Fully vaccinated and ready to travel abroad? You might still face hurdles

Fully vaccinated travellers now get to skip quarantine when returning to Canada. But travelling abroad during the pandemic is still complicated — and not yet recommended by the government. Here’s what you should know before booking a trip.

Federal government still advises against non-essential international travel

Fully vaccinated travellers no longer must quarantine for up to 14 days upon returning to Canada from travel abroad. But they may face other complications while travelling. (Alessandra Tarantino/Associated Press)

When the federal government announced in early July that fully vaccinated Canadians travelling abroad can skip quarantine upon their return home, some travel-starved people started making vacation plans. 

But travelling abroad during the pandemic is still complicated — and not yet recommended by the government. 

Here's what you should know before planning your long-awaited trip. 

Should I stay or should I go?

Since the start of the pandemic, the government has advised against non-essential travel abroad. 

The Public Health Agency of Canada (PHAC) told CBC News it loosened restrictions for fully vaccinated travellers because Canada's COVID-19 situation has improved. But PHAC says the government still advises against international travel, because some countries currently have high infection rates and COVID-19 variants remain a concern.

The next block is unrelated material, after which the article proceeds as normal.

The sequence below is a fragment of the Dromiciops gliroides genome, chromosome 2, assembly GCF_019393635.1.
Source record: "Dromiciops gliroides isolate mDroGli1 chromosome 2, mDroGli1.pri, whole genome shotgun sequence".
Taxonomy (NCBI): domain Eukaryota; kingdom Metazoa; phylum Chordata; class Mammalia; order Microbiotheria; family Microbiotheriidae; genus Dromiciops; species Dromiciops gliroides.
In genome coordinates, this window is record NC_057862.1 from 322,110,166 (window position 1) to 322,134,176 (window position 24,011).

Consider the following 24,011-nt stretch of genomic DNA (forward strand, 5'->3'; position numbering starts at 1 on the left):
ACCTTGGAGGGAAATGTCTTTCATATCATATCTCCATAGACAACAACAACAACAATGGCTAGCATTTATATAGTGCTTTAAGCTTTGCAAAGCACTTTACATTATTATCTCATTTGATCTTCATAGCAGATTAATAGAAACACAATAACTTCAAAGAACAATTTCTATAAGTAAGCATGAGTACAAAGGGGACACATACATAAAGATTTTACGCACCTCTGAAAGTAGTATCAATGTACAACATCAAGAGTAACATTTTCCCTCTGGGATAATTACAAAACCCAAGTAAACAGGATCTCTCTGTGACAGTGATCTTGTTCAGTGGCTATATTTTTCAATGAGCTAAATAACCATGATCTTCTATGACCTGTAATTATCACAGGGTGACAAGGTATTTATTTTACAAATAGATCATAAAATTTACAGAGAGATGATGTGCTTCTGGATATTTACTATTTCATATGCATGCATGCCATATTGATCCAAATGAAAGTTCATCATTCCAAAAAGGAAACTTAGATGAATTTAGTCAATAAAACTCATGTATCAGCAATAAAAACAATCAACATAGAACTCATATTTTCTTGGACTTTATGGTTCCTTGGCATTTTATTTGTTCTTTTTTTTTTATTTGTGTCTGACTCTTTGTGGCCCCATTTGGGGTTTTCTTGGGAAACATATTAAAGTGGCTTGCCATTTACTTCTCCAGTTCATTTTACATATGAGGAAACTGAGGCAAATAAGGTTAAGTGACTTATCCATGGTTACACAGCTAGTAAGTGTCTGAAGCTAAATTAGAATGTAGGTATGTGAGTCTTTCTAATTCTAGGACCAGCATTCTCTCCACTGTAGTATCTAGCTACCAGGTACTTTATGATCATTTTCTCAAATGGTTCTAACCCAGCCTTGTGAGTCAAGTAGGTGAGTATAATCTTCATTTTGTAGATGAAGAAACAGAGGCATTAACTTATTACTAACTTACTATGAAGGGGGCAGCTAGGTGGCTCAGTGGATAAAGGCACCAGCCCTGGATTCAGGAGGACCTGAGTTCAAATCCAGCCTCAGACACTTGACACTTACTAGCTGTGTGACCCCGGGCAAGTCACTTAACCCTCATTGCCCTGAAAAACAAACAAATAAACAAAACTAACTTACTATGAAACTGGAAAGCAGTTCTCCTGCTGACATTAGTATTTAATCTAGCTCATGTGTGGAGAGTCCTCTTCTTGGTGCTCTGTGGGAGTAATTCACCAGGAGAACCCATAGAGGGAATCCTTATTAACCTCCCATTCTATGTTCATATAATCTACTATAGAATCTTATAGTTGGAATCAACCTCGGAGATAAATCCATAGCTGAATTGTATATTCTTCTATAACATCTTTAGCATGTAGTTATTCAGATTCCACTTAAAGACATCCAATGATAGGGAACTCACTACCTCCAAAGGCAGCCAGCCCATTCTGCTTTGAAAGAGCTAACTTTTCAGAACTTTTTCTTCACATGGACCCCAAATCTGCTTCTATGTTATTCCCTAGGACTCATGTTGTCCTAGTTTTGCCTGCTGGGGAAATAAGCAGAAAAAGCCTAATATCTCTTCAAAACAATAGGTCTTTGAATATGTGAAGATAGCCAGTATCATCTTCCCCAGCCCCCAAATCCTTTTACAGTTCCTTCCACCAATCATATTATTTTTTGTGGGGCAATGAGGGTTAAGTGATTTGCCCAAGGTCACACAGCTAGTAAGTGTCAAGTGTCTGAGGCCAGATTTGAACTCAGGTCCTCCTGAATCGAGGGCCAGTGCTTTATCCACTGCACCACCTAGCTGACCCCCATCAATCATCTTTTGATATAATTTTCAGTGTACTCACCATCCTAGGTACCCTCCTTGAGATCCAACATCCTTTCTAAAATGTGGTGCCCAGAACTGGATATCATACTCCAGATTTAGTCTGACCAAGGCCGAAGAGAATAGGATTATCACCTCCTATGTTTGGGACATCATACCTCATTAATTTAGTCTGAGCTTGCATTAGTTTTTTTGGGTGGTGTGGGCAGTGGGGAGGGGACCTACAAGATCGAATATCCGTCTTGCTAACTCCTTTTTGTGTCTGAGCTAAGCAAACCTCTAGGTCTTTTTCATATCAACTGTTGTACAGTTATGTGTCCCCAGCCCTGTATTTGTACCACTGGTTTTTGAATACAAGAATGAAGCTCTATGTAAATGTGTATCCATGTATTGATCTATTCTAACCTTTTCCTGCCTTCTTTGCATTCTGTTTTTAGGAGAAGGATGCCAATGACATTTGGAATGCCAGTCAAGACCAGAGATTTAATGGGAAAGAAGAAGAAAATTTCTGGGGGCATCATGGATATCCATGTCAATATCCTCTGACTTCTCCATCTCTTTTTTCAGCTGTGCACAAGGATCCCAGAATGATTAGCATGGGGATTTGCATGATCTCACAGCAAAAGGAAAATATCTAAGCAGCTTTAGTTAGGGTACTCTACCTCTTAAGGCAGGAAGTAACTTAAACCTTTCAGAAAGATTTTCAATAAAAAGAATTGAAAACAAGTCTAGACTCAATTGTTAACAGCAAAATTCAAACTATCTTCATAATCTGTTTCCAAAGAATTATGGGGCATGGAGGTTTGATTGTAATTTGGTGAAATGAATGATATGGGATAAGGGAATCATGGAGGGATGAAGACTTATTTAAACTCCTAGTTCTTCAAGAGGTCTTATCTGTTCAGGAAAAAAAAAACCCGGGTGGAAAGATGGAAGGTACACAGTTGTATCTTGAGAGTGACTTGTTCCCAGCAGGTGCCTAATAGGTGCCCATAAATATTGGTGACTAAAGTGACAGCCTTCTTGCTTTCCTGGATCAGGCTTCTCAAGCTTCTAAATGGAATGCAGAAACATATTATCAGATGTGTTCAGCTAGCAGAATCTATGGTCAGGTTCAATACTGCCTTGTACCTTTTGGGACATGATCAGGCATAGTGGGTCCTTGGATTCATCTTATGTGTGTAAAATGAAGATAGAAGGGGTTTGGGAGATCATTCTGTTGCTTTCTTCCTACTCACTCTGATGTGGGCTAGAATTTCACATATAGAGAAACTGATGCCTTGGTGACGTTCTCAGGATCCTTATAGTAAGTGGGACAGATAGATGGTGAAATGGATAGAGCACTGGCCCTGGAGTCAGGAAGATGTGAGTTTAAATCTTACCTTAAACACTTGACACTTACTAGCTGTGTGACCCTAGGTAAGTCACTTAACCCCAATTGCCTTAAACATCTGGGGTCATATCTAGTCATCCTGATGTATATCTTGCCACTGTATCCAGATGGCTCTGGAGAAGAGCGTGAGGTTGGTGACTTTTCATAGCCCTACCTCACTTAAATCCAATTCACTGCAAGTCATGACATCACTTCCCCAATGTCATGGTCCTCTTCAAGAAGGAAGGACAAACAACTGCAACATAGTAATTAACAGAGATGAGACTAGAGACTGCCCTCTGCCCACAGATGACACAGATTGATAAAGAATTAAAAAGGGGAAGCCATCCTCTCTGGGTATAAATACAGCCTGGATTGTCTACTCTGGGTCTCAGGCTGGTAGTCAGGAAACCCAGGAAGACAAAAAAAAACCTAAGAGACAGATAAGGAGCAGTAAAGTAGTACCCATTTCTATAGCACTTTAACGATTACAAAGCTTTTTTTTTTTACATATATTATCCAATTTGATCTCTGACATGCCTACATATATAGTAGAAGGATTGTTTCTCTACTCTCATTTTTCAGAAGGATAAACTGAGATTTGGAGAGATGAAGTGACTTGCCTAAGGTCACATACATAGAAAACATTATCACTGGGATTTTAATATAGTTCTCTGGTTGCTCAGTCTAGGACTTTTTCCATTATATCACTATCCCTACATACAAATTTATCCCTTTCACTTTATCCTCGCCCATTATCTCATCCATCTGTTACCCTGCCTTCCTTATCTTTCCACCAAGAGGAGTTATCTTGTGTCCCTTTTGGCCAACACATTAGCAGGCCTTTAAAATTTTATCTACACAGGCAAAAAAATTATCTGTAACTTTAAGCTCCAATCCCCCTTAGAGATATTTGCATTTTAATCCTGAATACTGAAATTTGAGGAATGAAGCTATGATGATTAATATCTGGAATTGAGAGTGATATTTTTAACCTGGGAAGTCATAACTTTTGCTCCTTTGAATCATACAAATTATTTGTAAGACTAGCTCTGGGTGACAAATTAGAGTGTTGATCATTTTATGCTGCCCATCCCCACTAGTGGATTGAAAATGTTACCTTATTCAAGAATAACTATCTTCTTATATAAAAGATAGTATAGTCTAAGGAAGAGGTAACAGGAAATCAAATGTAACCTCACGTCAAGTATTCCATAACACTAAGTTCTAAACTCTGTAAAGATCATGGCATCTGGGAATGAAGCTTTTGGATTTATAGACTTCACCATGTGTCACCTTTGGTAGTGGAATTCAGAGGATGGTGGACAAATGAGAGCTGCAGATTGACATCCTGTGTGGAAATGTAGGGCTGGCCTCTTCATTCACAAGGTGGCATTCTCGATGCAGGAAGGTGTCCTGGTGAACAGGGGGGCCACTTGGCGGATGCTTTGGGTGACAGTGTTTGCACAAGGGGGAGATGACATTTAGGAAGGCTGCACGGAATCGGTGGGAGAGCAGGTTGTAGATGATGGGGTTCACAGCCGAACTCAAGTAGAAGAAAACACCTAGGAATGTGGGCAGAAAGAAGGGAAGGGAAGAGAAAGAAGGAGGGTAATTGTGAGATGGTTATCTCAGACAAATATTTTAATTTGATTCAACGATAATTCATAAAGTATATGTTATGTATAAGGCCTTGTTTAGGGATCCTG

PHAC also warns that travellers could face problems if their international destination suddenly imposes a lockdown. 

"Canadians may be forced to remain outside of Canada longer than expected," spokesperson Anne Génier said in an email. "Canadians should not depend on the Government of Canada for assistance related to changes to their travel plans."

Epidemiologist Nazeem Muhajarine recently cancelled a trip to Mozambique because of spiking cases in his home province of Saskatchewan and in his overseas destination. (Submitted by University of Saskatchewan)

Epidemiologist Nazeem Muhajarine suggests Canadians consider the COVID-19 situation both at home and at their destination before making travel plans.